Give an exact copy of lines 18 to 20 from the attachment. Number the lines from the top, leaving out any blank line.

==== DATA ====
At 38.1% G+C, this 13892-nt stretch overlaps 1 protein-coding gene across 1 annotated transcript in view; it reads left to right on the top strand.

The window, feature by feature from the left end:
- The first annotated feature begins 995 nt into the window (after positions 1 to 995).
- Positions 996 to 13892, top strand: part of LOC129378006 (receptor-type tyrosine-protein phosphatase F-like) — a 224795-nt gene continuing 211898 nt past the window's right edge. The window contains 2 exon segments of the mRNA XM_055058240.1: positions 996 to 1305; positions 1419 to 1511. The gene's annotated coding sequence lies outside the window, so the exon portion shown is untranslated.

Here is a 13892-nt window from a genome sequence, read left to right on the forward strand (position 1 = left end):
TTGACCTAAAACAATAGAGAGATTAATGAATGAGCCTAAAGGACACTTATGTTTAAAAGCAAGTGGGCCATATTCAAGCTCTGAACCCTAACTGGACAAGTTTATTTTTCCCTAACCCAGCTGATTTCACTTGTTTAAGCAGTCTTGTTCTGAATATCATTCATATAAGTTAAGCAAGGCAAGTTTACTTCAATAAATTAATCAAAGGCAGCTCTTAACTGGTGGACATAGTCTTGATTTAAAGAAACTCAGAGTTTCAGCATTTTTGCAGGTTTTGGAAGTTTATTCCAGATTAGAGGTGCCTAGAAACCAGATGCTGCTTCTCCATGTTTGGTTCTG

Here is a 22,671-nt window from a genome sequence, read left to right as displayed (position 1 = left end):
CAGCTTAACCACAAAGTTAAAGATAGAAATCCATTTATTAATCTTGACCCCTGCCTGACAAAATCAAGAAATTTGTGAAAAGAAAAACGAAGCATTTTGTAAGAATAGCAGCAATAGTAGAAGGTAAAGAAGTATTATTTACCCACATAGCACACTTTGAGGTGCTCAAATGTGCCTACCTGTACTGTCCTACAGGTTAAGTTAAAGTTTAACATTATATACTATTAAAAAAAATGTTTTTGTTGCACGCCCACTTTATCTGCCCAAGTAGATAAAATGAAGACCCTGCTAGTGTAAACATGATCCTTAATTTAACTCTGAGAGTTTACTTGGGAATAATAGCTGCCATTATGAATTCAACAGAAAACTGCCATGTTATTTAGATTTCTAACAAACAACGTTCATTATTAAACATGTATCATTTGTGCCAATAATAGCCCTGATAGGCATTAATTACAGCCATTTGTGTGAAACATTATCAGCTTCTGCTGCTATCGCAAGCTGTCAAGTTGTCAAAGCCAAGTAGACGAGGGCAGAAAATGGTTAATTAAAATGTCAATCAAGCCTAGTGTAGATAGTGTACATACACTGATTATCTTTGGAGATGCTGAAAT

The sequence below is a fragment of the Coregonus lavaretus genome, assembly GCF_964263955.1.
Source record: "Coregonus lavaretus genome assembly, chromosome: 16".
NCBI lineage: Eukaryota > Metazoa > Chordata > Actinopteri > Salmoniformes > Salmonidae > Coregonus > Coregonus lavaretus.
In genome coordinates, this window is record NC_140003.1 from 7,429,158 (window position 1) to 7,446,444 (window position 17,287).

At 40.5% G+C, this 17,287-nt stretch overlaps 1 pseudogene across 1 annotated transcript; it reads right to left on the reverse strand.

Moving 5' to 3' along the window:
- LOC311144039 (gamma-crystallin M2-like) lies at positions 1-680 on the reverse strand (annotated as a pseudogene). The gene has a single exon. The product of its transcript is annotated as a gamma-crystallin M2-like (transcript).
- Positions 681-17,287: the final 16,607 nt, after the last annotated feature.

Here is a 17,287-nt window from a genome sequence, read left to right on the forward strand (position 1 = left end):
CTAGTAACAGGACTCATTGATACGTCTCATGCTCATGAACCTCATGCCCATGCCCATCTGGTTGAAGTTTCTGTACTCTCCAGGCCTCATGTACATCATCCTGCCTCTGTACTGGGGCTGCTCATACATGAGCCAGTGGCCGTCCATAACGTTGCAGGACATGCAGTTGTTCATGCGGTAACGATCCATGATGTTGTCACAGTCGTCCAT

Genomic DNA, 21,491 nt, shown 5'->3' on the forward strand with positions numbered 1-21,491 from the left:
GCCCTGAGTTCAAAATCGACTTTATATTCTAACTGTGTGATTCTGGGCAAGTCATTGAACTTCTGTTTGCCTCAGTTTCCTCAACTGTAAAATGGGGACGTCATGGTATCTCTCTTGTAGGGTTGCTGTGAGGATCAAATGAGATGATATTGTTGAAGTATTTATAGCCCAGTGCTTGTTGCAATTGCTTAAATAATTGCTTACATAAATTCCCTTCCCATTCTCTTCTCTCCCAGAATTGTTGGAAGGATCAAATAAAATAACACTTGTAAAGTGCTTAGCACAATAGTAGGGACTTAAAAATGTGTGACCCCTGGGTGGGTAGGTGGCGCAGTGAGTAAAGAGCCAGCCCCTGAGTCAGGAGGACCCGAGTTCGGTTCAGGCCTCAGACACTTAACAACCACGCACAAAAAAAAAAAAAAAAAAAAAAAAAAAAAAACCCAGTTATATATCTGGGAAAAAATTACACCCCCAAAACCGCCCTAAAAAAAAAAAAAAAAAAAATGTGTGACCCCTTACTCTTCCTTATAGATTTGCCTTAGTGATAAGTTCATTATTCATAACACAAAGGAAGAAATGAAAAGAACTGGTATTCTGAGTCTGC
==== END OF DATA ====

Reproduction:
CTAGTAACAGGACTCATTGATACGTCTCATGCTCATGAACCTCATGCCCATGCCCATCTGGTTGAAGTTTCTGTACTCTCCAGGCCTCATGTACATCATCCTGCCTCTGTACTGGGGCTGCTCATACATGAGCCAGTGGCCGTCCATAACGTTGCAGGACATGCAGTTGTTCATGCGGTAACGATCCATGATGTTGTCACAGTCGTCCAT

Genomic DNA, 21,491 nt, shown 5'->3' on the forward strand with positions numbered 1-21,491 from the left:
GCCCTGAGTTCAAAATCGACTTTATATTCTAACTGTGTGATTCTGGGCAAGTCATTGAACTTCTGTTTGCCTCAGTTTCCTCAACTGTAAAATGGGGACGTCATGGTATCTCTCTTGTAGGGTTGCTGTGAGGATCAAATGAGATGATATTGTTGAAGTATTTATAGCCCAGTGCTTGTTGCAATTGCTTAAATAATTGCTTACATAAATTCCCTTCCCATTCTCTTCTCTCCCAGAATTGTTGGAAGGATCAAATAAAATAACACTTGTAAAGTGCTTAGCACAATAGTAGGGACTTAAAAATGTGTGACCCCTGGGTGGGTAGGTGGCGCAGTGAGTAAAGAGCCAGCCCCTGAGTCAGGAGGACCCGAGTTCGGTTCAGGCCTCAGACACTTAACAACCACGCACAAAAAAAAAAAAAAAAAAAAAAAAAAAAAAACCCAGTTATATATCTGGGAAAAAATTACACCCCCAAAACCGCCCTAAAAAAAAAAAAAAAAAAAATGTGTGACCCCTTACTCTTCCTTATAGATTTGCCTTAGTGATAAGTTCATTATTCATAACACAAAGGAAGAAATGAAAAGAACTGGTATTCTGAGTCTGC